Ph.D. Octopus

Politics, media, music, capitalism, scholarship, and ephemera since 2010

Movies are TOO LONG

with one comment

by weiner

Russell Crowe can throw as many telephones at people as he wants. Ever since he donated money (some estimate $250,000) to repair the Montreal Jewish school United Talmud Torah after Arab-Canadian terrorists set fire to it in 2004, I decided to see all of his movies.

Robin Hood seemed independently appealing. I love historical fiction, and medieval tales in general. Furthermore, Crowe brought his buddy Alan Doyle, lead singer of my favourite band, Great Big Sea, to play the part of bard Alan A’Dayle.

Fortunately, I only paid $6.50 to see the film, the student rate at my wonderful local theatre in Sunnyside, Queens, NY. Because that movie was not that good. Doyle’s musical scenes were fun, some of the battles were ok, but mostly the movie was just WAY TOO LONG. I’m talking 148 minutes. My friend who saw it with me slept through 75% of the film. The plot dragged, too many scenic shots, too much of nothing, not enough of something. It’s as if no editor had the guts to say to director Ridley Scott, “enough already,” or “get to the point,” or just, “Really?”

This problem, of course, is not limited to Scott or Crowe or Robin Hood. Yeah, The Lord of the Rings trilogy had its moments, but those moments were separated by too much nothing.  And don’t get me started on Star Wars. Entertainment Weekly pointed out that Martin Scorsese’s thriller, Shutter Island could have been trimmed from 138 minutes to 80 minutes without doing any damage to the movie. And of course, there’s James Cameron’s Avatar: very visually impressive, though I doubt all 162 minutes were necessary.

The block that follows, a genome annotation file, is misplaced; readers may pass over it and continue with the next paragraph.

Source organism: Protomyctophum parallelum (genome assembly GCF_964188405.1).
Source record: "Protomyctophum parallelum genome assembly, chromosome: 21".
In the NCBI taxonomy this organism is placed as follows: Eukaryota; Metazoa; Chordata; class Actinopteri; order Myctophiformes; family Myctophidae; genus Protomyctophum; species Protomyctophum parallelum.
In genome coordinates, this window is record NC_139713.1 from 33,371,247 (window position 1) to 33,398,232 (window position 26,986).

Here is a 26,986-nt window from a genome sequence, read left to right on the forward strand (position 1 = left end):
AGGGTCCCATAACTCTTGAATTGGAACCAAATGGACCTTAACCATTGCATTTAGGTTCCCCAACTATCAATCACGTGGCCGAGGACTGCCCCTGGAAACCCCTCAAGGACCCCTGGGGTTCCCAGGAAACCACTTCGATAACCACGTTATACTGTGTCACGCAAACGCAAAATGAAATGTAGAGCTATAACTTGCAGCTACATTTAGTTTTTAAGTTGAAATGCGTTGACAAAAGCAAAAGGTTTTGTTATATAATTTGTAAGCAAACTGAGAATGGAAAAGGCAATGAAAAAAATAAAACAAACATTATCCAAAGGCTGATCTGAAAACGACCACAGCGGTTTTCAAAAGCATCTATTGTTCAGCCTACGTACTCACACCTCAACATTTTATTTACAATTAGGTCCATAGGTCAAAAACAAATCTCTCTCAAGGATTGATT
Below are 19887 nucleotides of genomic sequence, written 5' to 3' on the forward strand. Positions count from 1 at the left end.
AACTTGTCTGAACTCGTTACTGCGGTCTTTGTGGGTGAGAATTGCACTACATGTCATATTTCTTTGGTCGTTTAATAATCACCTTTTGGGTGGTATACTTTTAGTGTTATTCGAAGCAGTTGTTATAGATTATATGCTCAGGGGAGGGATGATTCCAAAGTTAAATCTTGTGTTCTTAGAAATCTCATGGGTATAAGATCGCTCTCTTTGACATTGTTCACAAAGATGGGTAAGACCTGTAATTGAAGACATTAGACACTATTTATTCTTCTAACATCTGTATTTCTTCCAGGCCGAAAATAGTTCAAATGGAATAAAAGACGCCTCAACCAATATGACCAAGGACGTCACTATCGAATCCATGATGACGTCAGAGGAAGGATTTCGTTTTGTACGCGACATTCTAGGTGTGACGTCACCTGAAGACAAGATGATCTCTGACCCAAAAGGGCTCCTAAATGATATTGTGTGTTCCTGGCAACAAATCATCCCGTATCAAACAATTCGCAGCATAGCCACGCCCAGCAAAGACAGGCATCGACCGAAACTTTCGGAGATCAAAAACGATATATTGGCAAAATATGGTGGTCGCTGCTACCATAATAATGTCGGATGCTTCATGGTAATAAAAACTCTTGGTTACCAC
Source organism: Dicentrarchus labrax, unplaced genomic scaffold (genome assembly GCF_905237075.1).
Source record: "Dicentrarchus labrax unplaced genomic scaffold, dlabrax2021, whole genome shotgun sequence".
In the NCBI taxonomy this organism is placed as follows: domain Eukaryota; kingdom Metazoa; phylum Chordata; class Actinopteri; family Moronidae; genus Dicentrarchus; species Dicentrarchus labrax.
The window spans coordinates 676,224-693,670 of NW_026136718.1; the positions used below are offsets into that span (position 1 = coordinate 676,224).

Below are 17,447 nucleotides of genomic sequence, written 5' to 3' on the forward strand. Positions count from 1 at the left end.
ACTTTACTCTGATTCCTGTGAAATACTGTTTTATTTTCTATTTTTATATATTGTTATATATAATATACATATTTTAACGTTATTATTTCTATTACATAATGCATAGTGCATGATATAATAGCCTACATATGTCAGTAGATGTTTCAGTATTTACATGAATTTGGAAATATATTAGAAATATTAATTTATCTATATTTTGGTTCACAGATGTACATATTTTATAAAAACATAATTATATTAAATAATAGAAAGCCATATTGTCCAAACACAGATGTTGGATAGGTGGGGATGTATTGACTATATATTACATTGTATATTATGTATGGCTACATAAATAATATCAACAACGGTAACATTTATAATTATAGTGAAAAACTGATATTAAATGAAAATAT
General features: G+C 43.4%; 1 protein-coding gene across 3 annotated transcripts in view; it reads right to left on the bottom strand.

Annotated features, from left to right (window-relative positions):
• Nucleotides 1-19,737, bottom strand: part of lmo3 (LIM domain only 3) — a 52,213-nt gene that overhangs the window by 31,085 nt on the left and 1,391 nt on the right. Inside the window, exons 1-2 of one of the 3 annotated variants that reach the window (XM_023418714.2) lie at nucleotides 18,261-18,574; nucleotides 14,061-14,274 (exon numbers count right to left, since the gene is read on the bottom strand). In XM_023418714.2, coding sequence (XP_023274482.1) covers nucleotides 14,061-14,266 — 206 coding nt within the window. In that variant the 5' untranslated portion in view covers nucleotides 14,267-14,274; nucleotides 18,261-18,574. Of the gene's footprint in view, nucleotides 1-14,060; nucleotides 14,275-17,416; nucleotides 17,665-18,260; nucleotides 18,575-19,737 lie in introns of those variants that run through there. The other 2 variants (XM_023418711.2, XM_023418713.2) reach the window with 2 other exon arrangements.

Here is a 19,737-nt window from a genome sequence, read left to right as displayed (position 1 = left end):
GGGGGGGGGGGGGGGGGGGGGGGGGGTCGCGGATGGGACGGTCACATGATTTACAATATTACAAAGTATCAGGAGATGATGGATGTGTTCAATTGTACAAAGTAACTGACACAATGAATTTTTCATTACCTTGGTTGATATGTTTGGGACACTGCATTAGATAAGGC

Meanwhile, A Serious Man, my pick for movie of the decade, a mere 106 minutes. Indeed, Woody Allen’s classic comedies of the 1970s typically ran about 90 minutes. That’s a good time for a movie. Longer than a TV show, but not too long that you’re checking your watch.


Written by David Weinfeld

May 15, 2010 at 10:45

Posted in film, pop culture

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  1. […] heaped mountains of praise upon it, I found it extremely entertaining and thought-provoking. Unlike many movies nowadays, The Social Network was not overly long (a brisk two hours), and though it could probably […]

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